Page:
One in 14 people around the world have an anxiety disorder — this is the way Olivia Remes, a psychologist at the University of Cambridge, begins her talk on anxiety. The condition is not only common but also quite expensive to treat. It can be truly detrimental to one's mental health as it can not only lead to loss of focus, and difficulties in professional and personal lives but can also cause depression and even suicide.
In her talk on anxiety, Olivia Remes shares three coping mechanisms that allow people to be more mindful and skilled in protecting themselves. First, however, the speaker makes the distinction between normal anxiety and an anxiety disorder. While the former is a survival mechanism that is said in place to protect you — a good example would be the anxious feeling you have when you are in the way of immediate danger or amid a stressful situation, the latter is an extreme version of it and is identified when people "worry excessively and constantly about everything going on in their lives."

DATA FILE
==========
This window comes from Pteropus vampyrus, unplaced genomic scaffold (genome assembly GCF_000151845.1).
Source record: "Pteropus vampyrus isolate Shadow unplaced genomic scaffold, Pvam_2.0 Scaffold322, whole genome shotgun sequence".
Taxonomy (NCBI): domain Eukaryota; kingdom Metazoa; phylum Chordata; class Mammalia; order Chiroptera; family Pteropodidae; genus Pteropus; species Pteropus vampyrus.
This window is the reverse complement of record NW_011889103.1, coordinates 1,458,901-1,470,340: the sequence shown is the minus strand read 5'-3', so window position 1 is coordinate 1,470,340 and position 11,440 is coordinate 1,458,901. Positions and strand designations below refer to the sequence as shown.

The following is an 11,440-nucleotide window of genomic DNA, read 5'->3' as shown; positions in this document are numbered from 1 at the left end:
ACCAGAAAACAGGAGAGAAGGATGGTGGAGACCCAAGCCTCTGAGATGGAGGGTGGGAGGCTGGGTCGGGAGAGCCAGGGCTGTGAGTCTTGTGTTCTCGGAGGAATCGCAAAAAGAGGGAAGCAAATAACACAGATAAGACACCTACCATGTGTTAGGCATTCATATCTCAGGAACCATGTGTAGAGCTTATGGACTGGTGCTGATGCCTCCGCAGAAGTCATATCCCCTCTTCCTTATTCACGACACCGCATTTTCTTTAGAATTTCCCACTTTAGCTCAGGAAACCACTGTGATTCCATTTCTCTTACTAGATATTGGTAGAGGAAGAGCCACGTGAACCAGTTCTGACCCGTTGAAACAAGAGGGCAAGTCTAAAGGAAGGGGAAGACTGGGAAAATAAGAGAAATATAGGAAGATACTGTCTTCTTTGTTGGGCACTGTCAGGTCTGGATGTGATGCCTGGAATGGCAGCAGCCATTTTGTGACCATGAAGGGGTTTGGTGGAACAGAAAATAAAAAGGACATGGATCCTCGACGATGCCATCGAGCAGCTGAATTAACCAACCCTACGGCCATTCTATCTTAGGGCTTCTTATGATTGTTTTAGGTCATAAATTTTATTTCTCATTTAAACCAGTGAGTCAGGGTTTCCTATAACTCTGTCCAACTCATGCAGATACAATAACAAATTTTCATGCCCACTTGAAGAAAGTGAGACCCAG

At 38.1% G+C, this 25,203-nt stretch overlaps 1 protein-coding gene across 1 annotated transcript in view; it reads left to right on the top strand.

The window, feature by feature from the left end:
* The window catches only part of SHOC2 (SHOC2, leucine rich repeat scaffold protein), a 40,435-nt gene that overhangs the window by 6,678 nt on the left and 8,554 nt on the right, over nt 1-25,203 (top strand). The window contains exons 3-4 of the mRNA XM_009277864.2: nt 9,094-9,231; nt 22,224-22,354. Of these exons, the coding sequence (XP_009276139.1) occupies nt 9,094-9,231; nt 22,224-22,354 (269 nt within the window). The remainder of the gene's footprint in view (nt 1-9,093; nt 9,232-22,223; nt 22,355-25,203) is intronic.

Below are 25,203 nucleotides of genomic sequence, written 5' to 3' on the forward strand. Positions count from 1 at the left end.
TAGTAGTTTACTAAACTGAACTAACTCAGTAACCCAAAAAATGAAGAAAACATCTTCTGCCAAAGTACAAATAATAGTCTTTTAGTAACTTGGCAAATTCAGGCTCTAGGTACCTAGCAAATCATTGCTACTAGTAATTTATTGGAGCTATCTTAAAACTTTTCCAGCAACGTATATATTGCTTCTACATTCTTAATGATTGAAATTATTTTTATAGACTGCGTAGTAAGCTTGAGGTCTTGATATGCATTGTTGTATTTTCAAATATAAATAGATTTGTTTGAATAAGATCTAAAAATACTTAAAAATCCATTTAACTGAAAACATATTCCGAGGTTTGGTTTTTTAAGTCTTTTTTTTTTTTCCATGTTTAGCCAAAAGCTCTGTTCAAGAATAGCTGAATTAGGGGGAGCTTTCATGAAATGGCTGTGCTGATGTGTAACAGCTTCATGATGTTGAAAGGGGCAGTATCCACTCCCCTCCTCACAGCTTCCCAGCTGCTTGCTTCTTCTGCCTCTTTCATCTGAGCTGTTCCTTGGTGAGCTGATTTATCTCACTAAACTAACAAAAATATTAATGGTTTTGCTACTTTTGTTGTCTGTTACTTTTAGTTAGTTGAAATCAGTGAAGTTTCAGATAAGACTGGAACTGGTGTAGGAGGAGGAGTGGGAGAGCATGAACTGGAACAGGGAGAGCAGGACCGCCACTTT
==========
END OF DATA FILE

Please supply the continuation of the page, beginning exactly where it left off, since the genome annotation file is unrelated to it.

To address this, Olivia Remes suggests three coping mechanisms during her talk on anxiety. The first one is engaging in tasks that make you feel you have control over your life since generally, people that feel like they do have better mental health. Doing things badly for the sake of productivity is a great way of beginning the journey. The second strategy is forgiving one's self and being kinder, while the final one is "having a purpose and meaning in life" which is tied to knowing "that someone needs us, that someone else depends on our accomplishments or on the love that we have to share." The talk on anxiety reveals that studies have consistently pointed out that individuals who possess these coping mechanism have a better relationship with anxiety than people who don't.
Coping Strategies for Anxiety
More Stats +/-
Revolutionizing Health Care at Home
The Culprits Behind Performance Anxiety
Virtual Reality Perceptive Developments
Connecting with Depressed Friends
Quitting Social Media